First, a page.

Sevilla wins derby as La Liga returns with video game look

MADRID (AP) — With a video game look for fans at home, the Spanish league resumed Thursday with Sevilla defeating Real Betis 2-0 in the Seville derby.

The highly popular match between the southern rivals marked the league’s return three months after it was halted by the coronavirus pandemic. It was the second top European league to resume, after the Bundesliga in Germany. The Premier League and the Italian league are set to follow next week.

Soccer had officially resumed in Spain on Wednesday with the second half of a second-division game that had been halted in December.

There were strict health guidelines in place as the topflight resumed, with ball boys being asked to disinfect the ball every time it left the field and players being told to maintain a “safe distance” when talking to the referee.

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Players were also asked to “minimize physical contact” during goal celebrations, though there were lots of hugging and plenty of contact between Sevilla players after forward Lucas Ocampos opened the scoring by converting a penalty in the 56th minute. The same happened after midfielder Fernando added to the lead with a header in the 62nd.

Fans were not allowed in the 43,000-capacity Ramón Sánchez-Pizjuán Stadium but virtual crowds and prerecorded chants from fans, similar to those in video games, were added to the television broadcast sent to the rest of the world. Viewers in Spain were the only ones with the option of watching the original feed from the empty stadium.

There were some glitches with the system, though, as the superimposed fans sometimes briefly disappeared from the stands and interfered with the main image.

The virtual crowd noise at first seemed lower than actual chants from fans, but the effect was slightly louder in the second half and worked well during the goals, although there was a longer delay in the sound of the crowd celebration for the second goal compared to the first.

The images of fans was superimposed on the lower sections of the main stands and behind the goals, and appeared only when the main camera angles were active.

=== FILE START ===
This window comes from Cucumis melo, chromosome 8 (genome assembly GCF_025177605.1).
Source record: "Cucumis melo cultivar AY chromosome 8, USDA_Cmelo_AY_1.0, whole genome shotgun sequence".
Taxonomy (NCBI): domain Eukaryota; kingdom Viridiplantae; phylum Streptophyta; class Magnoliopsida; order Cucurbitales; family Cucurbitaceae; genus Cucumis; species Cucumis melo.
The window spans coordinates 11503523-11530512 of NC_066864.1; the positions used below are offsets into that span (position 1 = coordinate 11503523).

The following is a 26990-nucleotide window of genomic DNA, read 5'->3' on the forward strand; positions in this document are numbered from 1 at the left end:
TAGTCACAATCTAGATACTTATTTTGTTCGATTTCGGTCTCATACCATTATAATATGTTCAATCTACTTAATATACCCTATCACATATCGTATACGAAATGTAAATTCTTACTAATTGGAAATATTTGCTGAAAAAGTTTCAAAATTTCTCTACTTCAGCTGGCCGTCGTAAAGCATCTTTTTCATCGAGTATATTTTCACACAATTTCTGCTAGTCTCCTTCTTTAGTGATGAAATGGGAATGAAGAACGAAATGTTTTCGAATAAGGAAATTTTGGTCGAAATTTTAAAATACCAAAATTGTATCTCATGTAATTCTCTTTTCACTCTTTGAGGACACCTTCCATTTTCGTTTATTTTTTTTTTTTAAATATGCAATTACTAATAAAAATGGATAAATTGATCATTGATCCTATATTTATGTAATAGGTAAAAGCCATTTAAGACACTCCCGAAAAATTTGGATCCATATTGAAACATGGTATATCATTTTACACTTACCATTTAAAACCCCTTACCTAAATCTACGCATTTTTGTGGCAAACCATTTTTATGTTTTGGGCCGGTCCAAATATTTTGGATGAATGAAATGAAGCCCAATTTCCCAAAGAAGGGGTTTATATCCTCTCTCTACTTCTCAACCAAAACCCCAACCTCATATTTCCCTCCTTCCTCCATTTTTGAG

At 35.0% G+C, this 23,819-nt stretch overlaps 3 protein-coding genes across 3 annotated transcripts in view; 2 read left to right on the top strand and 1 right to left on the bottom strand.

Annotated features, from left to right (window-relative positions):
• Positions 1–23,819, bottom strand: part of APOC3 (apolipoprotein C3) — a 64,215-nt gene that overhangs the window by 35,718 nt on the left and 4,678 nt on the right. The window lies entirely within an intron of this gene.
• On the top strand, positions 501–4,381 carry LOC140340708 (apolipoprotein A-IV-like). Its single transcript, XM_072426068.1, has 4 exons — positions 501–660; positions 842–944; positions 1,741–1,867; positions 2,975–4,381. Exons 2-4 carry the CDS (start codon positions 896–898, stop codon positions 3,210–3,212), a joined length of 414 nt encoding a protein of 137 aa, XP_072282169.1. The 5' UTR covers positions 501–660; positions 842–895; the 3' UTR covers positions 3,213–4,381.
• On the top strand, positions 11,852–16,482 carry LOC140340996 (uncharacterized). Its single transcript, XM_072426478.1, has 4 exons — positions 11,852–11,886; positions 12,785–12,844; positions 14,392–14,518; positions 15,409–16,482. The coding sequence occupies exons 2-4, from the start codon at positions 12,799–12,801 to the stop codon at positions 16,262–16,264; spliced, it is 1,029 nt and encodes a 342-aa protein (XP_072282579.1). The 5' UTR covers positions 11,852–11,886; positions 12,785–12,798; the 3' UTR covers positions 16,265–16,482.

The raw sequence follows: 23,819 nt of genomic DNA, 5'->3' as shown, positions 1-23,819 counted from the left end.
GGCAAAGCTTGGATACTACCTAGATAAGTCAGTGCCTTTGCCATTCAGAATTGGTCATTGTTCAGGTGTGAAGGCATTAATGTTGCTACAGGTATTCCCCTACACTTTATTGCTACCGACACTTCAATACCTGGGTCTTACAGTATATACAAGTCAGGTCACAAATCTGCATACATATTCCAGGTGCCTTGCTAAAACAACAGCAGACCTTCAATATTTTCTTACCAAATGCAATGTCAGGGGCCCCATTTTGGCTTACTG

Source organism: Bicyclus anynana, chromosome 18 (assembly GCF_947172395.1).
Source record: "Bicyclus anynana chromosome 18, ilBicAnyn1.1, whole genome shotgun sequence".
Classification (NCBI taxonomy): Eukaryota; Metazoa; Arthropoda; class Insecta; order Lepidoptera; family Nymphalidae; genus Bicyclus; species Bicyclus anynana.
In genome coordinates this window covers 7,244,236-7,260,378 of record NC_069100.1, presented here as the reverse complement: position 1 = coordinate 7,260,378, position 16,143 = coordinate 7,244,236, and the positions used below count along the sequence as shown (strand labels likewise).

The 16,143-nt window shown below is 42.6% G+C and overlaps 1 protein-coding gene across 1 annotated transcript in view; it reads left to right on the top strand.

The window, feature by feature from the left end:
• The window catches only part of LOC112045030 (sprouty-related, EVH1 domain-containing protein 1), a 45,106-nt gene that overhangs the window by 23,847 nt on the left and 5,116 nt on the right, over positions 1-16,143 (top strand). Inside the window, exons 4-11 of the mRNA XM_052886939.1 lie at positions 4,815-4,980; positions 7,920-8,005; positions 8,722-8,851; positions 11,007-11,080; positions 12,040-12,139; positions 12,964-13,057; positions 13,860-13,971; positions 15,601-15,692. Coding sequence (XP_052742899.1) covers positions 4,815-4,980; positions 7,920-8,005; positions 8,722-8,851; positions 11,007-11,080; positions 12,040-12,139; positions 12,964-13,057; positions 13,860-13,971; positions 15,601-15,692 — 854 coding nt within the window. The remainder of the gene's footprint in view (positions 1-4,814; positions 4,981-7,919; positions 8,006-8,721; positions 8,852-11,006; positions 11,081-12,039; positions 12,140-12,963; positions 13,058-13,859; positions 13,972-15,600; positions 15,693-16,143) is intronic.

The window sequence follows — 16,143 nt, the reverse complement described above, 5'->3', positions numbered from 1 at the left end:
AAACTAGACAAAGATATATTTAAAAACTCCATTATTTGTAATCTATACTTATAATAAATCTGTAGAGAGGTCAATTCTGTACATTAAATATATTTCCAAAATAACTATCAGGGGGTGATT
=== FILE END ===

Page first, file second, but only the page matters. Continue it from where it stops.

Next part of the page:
The league says the virtual crowds are meant to improve the viewing experience for fans while matches are played in empty stadiums.

The league has not ruled out having real fans back in the stands by the end of the season if Spain continues to gradually lift restrictions prompted by the pandemic.

A round of applause was played in the 20th minute as part of the “applause to infinity” tribute that the league will promote in every game to honor those fighting the pandemic in Spain.

The streets around the Sánchez-Pizjuán were mostly empty as barriers were placed around the stadium to keep fans from gathering. More than 600 police officers and private security agents were summoned to work during the match.

Before the game, the video screens at the Sánchez-Pizjúan played videos of Sevilla fans singing the club’s anthem, a longstanding tradition when the supporters are in the stadium. The loudspeakers played team songs after the match as well.

A moment of silence was observed before kickoff as the players stood around the midfield circle.

There were no handshakes and team photos before the match but players lined up at midfield without maintaining a safe distance. Everyone except the coaches had to wear gloves and masks on the benches.

The victory kept Sevilla in third place with 50 points, six fewer than second-place Real Madrid, which returns to action on Sunday against Eibar. Leader Barcelona, two points ahead of Madrid, resumes at Mallorca on Saturday. Betis stayed in 12th place with 33 points.

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